The 2018/19 NHS Standard Contract is more precise. It contains a specific provision (Service Condition 6.2A) stating that from 1 October 2018 referrals will only be accepted for secondary care if made through the NHS e-RS, ie electronically.
From then onwards paper referrals will not be accepted by hospitals and CCGs will not be paying for these episodes. Paper referrals from a GP would be returned to the practice. In order to promote this, a National Paper Switch Off Programme has been put in place supported by NHS Improvement and NHS Digital.
National Paper Switch Off Programme
The National Paper Switch Off Programme provides support to NHS trusts to help them implement fully the requirements of the NHS Standard Contract through the provision of access to expertise from NHS England Regional teams and others. The aim is to establish projects that improve the current use of e-RS with a view to full utilisation by 1 October 2018.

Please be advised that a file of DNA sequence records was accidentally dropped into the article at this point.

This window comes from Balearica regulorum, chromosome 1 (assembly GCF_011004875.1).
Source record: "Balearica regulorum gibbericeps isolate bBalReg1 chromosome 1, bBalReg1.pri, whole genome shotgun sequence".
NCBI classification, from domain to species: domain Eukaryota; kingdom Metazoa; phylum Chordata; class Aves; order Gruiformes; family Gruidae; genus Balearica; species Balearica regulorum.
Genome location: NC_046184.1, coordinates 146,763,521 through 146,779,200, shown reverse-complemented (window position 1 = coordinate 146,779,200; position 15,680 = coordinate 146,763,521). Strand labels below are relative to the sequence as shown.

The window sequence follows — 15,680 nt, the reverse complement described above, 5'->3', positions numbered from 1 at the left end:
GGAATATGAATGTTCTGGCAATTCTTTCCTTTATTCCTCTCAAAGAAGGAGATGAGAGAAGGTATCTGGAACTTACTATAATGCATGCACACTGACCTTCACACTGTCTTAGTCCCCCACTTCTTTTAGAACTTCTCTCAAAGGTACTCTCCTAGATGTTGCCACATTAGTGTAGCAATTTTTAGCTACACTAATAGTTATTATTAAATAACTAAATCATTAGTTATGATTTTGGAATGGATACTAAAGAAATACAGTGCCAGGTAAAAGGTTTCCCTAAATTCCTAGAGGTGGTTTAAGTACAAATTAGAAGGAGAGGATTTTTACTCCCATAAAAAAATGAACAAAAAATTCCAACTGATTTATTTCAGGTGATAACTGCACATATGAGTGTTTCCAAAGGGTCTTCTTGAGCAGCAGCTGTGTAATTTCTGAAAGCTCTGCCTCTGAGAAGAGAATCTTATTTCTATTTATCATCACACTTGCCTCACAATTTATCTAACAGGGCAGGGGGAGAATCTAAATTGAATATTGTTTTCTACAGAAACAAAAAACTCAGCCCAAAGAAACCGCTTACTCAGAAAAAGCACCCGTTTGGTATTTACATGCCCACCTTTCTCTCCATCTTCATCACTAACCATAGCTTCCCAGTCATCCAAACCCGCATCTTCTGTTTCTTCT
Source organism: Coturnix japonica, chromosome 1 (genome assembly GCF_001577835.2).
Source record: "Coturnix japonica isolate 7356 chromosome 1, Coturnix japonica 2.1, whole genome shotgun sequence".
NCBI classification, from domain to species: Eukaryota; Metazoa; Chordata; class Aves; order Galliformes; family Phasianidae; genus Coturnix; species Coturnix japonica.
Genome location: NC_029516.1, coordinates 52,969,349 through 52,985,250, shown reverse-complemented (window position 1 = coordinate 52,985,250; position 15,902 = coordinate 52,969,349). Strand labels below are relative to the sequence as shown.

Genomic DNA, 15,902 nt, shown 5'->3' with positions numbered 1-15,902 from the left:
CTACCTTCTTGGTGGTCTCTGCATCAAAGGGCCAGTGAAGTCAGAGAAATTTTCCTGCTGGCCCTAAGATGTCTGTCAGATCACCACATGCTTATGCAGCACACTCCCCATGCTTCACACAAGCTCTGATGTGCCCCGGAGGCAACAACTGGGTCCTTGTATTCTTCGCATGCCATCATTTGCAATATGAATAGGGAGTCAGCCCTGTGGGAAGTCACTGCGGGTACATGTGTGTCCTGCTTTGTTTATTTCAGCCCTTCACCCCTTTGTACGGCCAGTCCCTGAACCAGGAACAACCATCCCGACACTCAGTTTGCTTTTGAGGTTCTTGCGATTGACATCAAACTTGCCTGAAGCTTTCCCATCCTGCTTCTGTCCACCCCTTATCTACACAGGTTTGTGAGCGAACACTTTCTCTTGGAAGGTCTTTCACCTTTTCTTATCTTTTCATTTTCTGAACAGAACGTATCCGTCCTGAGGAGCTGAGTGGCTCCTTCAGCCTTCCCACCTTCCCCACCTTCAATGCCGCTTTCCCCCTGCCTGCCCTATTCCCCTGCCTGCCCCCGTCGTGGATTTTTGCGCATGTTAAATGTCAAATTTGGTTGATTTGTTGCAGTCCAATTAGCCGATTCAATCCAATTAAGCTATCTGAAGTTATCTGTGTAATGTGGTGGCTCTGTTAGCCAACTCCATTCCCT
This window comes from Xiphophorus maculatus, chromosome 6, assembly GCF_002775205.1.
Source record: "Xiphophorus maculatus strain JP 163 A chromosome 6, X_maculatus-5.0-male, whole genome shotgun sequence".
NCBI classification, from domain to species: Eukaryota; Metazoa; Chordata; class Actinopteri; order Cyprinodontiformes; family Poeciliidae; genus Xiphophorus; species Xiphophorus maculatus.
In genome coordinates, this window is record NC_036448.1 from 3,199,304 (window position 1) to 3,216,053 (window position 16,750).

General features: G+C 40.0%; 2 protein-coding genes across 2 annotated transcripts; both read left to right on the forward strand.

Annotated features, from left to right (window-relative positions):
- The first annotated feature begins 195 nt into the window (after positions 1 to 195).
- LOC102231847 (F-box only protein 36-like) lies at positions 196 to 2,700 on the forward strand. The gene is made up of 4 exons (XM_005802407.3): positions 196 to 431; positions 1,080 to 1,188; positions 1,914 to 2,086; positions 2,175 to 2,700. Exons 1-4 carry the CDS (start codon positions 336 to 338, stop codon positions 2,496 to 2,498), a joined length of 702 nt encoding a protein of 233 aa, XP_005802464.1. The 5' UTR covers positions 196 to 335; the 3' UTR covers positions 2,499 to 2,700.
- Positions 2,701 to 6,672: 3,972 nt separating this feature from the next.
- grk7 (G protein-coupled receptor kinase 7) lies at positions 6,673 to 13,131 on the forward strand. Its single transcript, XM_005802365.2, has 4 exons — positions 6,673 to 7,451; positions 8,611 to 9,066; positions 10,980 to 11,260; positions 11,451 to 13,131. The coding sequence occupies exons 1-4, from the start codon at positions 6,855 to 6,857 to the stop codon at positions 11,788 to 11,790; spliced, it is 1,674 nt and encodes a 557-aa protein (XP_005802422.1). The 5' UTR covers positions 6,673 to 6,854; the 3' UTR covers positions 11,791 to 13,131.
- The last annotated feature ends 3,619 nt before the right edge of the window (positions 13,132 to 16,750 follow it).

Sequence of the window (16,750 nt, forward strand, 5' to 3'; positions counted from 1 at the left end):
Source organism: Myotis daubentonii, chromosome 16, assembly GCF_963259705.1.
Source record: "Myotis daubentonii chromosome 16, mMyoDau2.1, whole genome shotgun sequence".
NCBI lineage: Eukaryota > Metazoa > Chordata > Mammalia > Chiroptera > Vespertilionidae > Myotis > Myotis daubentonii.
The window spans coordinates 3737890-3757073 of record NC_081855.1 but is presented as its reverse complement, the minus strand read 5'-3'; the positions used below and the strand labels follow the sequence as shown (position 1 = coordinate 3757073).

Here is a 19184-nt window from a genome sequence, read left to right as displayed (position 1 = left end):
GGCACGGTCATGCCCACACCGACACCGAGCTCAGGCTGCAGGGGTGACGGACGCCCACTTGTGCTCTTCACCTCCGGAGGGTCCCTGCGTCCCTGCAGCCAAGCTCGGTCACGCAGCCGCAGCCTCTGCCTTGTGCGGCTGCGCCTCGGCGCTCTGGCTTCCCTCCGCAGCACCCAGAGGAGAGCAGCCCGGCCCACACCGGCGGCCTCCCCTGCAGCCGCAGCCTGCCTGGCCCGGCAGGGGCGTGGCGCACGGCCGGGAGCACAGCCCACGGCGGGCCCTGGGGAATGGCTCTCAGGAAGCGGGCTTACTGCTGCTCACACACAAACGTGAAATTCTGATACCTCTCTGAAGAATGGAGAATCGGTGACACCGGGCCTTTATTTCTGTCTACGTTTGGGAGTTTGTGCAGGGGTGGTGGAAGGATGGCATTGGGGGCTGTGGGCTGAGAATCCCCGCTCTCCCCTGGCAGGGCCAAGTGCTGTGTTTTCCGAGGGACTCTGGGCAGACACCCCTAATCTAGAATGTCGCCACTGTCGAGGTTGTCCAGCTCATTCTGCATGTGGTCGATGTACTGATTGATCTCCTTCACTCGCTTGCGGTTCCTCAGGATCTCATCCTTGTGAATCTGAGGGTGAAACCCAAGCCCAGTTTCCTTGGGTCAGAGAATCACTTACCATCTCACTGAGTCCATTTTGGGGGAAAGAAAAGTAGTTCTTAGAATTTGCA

What services are required to be compliant with the National Paper Switch Off?
The requirements of Service Condition 6.2A of the NHS Standard Contract only covers GP referrals to acute outpatients consultant-led services. The referrals can be “open” or to named consultants. This also includes referrals to consultant-led teams or to named health care professionals.
In addition, acute hospital independent sector providers that deliver services under the NHS Standard Contract are required to be compliant with this requirement.
The following services are not covered:
mental health services
consultant to consultant (tertiary) referrals
referrals from dentists and optometrists
referrals from prison GPs to hospital services